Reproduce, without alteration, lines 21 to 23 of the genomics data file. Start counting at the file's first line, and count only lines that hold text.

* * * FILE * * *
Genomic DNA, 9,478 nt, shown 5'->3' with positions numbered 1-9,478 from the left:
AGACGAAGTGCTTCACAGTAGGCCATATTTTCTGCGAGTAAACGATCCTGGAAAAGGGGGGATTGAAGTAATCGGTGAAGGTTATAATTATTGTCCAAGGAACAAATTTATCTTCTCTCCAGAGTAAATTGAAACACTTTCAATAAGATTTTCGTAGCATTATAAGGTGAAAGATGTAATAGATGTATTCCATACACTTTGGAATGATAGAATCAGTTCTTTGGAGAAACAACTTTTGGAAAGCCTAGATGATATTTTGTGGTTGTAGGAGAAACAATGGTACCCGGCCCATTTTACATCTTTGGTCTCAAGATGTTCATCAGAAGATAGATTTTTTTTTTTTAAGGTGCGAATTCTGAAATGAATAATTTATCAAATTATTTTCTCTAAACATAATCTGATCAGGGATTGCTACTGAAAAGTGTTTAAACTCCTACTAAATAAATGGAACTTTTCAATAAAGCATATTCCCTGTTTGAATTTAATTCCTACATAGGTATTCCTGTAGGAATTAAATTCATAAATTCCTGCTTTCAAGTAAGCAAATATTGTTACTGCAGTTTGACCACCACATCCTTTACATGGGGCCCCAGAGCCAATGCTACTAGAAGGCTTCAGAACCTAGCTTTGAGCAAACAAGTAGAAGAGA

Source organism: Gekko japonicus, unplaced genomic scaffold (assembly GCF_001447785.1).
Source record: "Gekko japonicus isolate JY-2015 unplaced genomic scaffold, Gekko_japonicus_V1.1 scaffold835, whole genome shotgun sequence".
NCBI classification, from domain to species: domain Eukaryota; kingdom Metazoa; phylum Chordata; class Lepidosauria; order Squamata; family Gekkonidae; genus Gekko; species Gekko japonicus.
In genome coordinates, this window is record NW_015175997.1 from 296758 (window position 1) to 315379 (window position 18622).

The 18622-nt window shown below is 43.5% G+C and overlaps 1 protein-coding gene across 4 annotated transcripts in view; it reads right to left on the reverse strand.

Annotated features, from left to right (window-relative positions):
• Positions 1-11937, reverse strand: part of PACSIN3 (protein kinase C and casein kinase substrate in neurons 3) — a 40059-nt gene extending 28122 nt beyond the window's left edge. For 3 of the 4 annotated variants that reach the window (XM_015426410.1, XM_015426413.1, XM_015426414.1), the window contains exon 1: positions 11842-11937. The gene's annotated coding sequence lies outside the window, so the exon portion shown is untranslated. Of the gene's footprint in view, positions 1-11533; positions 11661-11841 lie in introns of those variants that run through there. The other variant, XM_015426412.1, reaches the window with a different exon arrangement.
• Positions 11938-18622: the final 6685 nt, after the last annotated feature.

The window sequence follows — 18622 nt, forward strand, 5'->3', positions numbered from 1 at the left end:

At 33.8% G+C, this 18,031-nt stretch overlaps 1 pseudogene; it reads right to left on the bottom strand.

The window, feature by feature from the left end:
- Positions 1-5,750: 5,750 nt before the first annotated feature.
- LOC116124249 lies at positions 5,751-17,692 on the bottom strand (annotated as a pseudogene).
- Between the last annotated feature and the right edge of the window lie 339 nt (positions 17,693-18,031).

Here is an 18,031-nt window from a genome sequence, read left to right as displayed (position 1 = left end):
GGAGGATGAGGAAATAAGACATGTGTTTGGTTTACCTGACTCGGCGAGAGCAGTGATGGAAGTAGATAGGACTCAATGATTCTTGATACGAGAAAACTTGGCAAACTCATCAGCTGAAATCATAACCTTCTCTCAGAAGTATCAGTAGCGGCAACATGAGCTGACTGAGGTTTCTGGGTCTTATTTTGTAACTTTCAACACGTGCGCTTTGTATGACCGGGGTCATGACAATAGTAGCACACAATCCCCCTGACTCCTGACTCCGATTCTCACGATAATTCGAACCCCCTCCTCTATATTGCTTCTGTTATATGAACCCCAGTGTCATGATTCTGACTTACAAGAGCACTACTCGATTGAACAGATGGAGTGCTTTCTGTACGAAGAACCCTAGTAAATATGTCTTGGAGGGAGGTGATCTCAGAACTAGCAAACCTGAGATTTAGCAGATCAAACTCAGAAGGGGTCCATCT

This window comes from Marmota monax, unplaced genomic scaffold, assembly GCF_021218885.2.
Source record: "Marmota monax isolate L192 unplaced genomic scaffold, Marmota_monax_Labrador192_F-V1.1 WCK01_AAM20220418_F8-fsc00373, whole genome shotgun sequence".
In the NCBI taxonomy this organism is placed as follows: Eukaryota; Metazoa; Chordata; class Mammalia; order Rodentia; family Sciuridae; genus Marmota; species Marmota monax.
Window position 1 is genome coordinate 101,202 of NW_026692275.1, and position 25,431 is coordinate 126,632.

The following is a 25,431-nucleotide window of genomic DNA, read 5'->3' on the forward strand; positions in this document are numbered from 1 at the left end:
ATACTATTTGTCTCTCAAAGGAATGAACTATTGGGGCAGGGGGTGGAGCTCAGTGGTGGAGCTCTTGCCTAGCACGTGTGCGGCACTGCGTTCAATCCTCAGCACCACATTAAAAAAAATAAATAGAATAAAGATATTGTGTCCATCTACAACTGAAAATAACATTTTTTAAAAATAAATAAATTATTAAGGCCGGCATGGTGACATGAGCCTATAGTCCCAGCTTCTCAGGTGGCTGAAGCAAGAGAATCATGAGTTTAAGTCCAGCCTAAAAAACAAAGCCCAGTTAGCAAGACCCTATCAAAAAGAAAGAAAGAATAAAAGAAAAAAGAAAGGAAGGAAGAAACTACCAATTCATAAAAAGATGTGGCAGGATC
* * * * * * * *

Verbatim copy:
In the NCBI taxonomy this organism is placed as follows: Eukaryota; Metazoa; Chordata; class Mammalia; order Rodentia; family Sciuridae; genus Marmota; species Marmota monax.
Window position 1 is genome coordinate 101,202 of NW_026692275.1, and position 25,431 is coordinate 126,632.

The following is a 25,431-nucleotide window of genomic DNA, read 5'->3' on the forward strand; positions in this document are numbered from 1 at the left end: